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Advanced Reactor Simulations

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Selection of Base Software

Instead of development from scratch, extensive search in the industry has been conducted and a number of vendors have been contacted over the past two years. Evaluating according to the above areas, a PC-based transient analysis code, PCTRAN[2], developed in the U.S.A, was selected. Based upon a thermal-hydraulics model using a reduced set of fluid nodes (compared to full scope simulators) and graphical man-machine interface, various models have been installed at a wide range of plants.[3] The software was further modified considerably during the past year to meet all the IAEA set criteria. The product software's constituent models are described below:

ARS uses a point-kinetics model with one delayed neutron group. Reactivity changes due to control rod movement and boron concentration changes as well as feedback from voids, moderator temperature and fuel temperature (Doppler) coefficients are simulated. The significant of the feedback coefficients are reactor type and design specific. After reactor shutdown, a decay heat table provides the heat input.

The basic thermal hydraulics of ARS are first principle in mass and energy balance, ensuring credible and realistic simulations. A non-equilibrium pressurizer model is used for a PWR. A drift flux model is used for calculating the void fraction and water level in a BWR. Temperature distribution in the primary coolant is provided by a mechanistic model of the coolant flow covering both forced and natural circulation.

The containment model involves solution of mass and energy balance equations including the effect of non-condensable.


Man-machine Interface

Figure 1

The simulator model developed for PWRs similar to AP600 will be presented here. In the ARS the different reactor types are simulated in a similar fashion with respect to man-machine interface considering the specificity of each plant. The reactor primary coolant has two steam generators and four coolant pumps (2x4 configuration). Figure 2 is a sketch showing the primary components and the passive emergency core cooling system. It will be simulated by a plant mimic, displayed as Figure 1.

On the mimic's right hand side, there are panels for the controls of power demand, steam generators and pressurizer which are common for all PWRs. Operation is defaulted to the automatic mode. If at anytime the operator decides to take any of the control system into manual operation, just clicks on the corresponding "M" button and a window will show up. By entering a new set point, activating the manual action and closing the window, the reactor will then run on the manual mode. The Auto mode can be returned by clicking at "A".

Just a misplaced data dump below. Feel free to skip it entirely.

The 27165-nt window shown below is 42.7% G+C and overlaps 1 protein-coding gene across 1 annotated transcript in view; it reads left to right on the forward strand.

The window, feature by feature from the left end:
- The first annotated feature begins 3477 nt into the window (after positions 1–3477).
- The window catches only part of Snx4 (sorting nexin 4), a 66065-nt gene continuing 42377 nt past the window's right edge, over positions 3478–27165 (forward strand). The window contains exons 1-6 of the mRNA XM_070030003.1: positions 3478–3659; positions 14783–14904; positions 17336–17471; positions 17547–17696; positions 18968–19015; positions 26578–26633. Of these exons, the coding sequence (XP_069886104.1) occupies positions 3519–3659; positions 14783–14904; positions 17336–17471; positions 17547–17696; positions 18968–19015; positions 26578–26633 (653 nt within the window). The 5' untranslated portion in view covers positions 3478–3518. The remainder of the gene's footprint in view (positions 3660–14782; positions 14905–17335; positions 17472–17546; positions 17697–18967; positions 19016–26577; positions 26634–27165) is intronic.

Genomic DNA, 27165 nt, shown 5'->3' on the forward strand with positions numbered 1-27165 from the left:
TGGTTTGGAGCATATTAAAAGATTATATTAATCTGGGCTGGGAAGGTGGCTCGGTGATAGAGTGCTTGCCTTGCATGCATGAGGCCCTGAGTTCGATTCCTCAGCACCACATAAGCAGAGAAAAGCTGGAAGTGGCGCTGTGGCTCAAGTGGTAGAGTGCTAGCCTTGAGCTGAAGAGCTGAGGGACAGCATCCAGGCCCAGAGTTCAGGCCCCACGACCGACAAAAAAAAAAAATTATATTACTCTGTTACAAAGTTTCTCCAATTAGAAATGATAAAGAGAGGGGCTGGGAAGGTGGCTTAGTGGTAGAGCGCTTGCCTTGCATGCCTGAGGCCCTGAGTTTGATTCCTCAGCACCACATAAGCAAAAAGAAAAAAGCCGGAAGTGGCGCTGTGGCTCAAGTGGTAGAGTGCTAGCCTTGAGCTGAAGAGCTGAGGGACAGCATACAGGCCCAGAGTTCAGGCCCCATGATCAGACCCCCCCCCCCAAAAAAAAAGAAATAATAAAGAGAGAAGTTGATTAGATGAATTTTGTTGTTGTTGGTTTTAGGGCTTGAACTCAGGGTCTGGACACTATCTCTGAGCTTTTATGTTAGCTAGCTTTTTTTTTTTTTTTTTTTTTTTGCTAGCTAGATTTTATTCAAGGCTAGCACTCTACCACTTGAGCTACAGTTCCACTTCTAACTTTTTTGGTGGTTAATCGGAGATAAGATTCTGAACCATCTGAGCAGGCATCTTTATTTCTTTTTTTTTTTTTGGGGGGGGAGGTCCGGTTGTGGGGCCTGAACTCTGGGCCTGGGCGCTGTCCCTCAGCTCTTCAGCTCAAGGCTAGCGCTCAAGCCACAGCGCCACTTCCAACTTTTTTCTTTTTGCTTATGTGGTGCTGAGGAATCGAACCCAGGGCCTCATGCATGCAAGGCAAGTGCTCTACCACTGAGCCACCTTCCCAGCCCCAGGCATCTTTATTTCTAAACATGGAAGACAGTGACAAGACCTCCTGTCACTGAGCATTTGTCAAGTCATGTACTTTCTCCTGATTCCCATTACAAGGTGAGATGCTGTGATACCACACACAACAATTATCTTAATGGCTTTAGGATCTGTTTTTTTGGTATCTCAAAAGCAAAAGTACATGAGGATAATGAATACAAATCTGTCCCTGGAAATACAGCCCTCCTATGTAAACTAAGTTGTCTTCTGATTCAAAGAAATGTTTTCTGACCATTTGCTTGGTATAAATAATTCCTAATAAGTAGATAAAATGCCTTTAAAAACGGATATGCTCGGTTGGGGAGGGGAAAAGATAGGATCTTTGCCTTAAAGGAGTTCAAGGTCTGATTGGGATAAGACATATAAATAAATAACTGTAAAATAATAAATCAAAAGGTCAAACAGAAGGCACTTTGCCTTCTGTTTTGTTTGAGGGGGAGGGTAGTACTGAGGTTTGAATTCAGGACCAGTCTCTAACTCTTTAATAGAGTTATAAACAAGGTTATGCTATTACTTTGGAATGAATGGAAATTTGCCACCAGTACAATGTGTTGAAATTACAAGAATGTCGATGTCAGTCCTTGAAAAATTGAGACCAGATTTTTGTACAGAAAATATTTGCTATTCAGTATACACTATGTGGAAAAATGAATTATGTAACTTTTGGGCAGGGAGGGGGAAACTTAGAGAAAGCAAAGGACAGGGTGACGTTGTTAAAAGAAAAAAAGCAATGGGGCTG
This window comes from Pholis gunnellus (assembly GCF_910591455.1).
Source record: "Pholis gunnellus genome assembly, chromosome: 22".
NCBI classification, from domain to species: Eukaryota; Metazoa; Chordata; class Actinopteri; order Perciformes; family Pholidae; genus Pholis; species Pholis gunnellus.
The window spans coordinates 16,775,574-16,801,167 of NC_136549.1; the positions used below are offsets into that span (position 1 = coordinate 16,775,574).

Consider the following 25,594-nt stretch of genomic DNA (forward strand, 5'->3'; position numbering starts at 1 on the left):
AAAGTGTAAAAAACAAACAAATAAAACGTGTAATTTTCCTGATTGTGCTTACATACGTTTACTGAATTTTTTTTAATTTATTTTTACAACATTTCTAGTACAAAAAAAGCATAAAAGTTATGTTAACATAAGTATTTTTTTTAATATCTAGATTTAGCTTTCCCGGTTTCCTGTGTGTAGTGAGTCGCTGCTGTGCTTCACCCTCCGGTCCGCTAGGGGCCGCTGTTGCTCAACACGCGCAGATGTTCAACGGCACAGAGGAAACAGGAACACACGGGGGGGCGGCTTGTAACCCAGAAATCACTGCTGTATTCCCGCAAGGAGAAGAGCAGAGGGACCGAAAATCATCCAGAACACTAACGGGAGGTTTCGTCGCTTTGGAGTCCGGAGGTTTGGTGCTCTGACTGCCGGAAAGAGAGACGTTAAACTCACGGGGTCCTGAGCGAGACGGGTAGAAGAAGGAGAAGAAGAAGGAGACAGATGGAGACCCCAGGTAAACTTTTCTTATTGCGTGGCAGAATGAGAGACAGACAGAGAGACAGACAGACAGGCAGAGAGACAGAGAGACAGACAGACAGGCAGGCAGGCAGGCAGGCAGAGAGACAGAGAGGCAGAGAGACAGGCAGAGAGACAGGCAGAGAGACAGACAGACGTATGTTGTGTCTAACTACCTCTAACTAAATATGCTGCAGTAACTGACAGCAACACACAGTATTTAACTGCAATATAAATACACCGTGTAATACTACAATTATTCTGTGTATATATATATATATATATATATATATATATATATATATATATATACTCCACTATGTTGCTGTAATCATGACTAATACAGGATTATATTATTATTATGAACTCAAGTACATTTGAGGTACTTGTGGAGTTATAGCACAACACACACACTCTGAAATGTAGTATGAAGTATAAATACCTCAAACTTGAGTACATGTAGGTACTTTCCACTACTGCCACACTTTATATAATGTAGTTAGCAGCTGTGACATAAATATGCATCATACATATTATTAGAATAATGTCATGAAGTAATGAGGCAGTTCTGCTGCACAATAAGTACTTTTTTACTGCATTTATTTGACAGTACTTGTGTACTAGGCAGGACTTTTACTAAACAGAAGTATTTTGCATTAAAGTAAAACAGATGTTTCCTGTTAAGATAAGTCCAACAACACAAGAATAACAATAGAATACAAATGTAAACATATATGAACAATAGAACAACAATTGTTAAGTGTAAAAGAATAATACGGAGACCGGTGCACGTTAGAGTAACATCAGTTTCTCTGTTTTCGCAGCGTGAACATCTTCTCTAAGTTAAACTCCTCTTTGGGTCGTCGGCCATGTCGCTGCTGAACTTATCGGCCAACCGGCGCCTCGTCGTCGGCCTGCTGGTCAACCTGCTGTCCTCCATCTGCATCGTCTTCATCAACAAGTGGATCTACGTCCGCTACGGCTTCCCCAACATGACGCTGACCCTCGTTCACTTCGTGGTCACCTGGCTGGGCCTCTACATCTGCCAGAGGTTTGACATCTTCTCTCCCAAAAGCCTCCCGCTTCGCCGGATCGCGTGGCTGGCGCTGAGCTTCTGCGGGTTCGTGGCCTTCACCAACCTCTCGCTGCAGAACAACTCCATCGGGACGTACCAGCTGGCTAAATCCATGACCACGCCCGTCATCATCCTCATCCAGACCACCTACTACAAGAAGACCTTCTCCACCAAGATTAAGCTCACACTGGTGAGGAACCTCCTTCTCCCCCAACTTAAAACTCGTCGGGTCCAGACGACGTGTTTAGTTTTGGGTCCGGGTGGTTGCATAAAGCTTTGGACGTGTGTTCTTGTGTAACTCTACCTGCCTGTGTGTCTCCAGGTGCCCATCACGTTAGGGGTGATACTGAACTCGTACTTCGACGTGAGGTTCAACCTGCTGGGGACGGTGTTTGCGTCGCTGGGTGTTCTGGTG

At the bottom of the mimic, status of the Reactor Protection System (RPS) and Safety Feature Actuation System (SFAS) are displayed. Reactor will be tripped automatically upon conditions exceeding any of the RPS set points. The corresponding symbol will turn into red. The reactor/turbine can also be tripped manually by moving the mouse and clicking at the "T" (for trip) button.

At left there are panels for the passive emergency core and containment cooling systems. There is a In-Containment Refueling Water Storage Tank (IRWST). It provides heat removal from the Passive Residual Heat Removal (PRHR) system by natural circulation. Three stages of Automatic Depressurization System (ADS) on top of the pressurizer to relive steam into the IRWST during a small break loss-of-coolant accident. The fourth stage ADS valves are connected to the hot legs and relieve steam directly into the containment atmosphere. Instead of an active HPI system, which requires safety graded pumps and emergency AC power supply, there is a passive system of Core Makeup Tanks (CMT) that fill into the Direct Injection Line (DVI) by gravity. The Accumulators (ACC) are filled with borated water with pressurized nitrogen. Water in the IRWST can also be drained into the DVI when the primary coolant is completed depressurized. For containment cooling, the RB spray works on the outside surface of the containment steel lining. And the vent is opened to draw air draft from the lower part of the containment concrete wall openings.

Activation of the passive systems are indicated by the valve color changes and digitally displayed flow rates. Operators usually do not have to interfere other than verification and observation.

Figure 2

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